Surgeon general’s addiction report, requested by McConnell and Democratic senator, calls for a new approach

Only 10 percent of Americans who abuse painkillers get treatment, so the nation needs to take a different approach to the growing problem of addiction, Surgeon General Vivek Murthy said Thursday in the first report on drugs and alcohol from a surgeon general.

“We have to recognize it isn’t evidence of a character flaw or a moral failing,” Murthy told Josh Hafner of USA Today. “It’s a chronic disease of the brain that deserves the same compassion that any other chronic illness does, like diabetes or heart disease.”

Murthy’s report says 78 people a day die from misusing opioids, one every 19 minutes. In Kentucky, overdoses claim about seven lives every two days.

Nationally, the spectrum from misuse to addiction affects affects 21 million people, and many as diabetes and half again as many as cancer. “We would never tolerate a situation where only one in 10 people with cancer or diabetes gets treatment, and yet we do that with substance-abuse disorders,” Murthy said.

The report estimated that alcohol addiction costs the nation $249 billion a year and drug addiction costs $193 billion, and that about one in seven Americans will have a problem with substance misuse at some time in their lives.

Murthy’s report “pulls together the latest information on the health impacts of drug and alcohol misuse, as well as on the issues surrounding treatment and prevention,” reports Lenny Bernstein of The Washington Post. “It offers reasons for optimism despite a still-increasing overdose epidemic that has killed more than 500,000 Americans since 2000, and it presents evidence that addiction is a treatable brain disease, with new therapies under development.”

The report has four appendices that offer a wide range of reference material for the public and journalists, including “Important Facts about Alcohol and Drugs,” “Evidence-Based Prevention Programs and Policies,” and a resource guide.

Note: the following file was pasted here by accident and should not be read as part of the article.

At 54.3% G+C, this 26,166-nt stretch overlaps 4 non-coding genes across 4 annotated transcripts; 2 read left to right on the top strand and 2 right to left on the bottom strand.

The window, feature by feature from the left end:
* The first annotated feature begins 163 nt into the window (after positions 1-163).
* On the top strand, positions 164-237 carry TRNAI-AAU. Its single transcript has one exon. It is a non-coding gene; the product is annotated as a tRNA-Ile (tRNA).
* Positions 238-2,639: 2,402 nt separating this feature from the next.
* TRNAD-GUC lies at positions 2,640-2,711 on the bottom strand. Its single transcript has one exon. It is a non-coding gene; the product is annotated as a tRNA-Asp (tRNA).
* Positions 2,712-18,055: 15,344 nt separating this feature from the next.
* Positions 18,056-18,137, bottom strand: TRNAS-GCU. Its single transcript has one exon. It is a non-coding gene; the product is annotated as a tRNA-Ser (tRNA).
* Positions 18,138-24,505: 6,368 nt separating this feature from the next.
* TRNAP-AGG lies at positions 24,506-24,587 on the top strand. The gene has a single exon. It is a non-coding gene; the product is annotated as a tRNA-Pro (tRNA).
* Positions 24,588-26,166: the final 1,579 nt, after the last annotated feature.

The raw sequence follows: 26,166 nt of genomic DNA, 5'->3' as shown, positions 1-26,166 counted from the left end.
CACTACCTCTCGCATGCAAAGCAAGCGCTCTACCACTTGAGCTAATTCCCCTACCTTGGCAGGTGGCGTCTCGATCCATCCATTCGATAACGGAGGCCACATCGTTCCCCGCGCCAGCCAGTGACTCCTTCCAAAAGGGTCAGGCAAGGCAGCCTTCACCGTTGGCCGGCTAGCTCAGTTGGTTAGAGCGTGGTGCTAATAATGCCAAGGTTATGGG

Political background

Murthy did the report at the request of Senate Majority Leader Mitch McConnell, R-Ky., and Sen. Edward Markey, D-Mass., who represent two of the states with the worst opioid-addiction problems. McConnell said he was “pleased to see this report highlight community-based prevention programs as being highly effective,” but Markey called it “a missed opportunity.”

“This report fails to provide any detailed road map for how best to curb opioid addiction,” Markey, said in a statement, adding that the scope of the opioid epidemic, “demanded a far more detailed discussion.”

President Obama “pleaded unsuccessfully with Congress this year for $1 billion to fight the opioid epidemic,” Katharine Q. Seelye writes for The New York Times. “Congress instead set aside $181 million.”

The report “comes as the incoming president, Donald J. Trump, prepares to appoint his own surgeon general and has his own ideas about how to combat the epidemic,” Seelye notes. “Trump has said that he will ‘try everything we can’ to get Americans ‘unaddicted’ to drugs, but his chief proposal is to build a wall on the border with Mexico. . . . Even if a wall kept some heroin out of the United States, it would not necessarily solve the problem. While many Americans are dying of overdoses of heroin, many more are dying from opioid painkillers legally prescribed within the United States. And in some states, deaths from synthetic opioids like fentanyl, which are coming from China, are overtaking deaths from heroin.”

Family ties

Family history plays a major role in substance abuse. “From 40 percent to 70 percent of a person’s risk for developing a substance use disorder is genetic, the report said, but many environmental factors — like how old he or she is when first drinking or trying drugs — can influence the risk,” Seeyle reports.

“People who first drink alcohol before age 15 are four times more likely to become addicted at some time in their lives than are those who have their first drink at age 20 or older, the report said. Nearly 70 percent of those who try an illicit drug before the age of 13 develop a substance-use disorder within seven years, the report said, compared with 27 percent of those who first try an illicit drug after the age of 17.”
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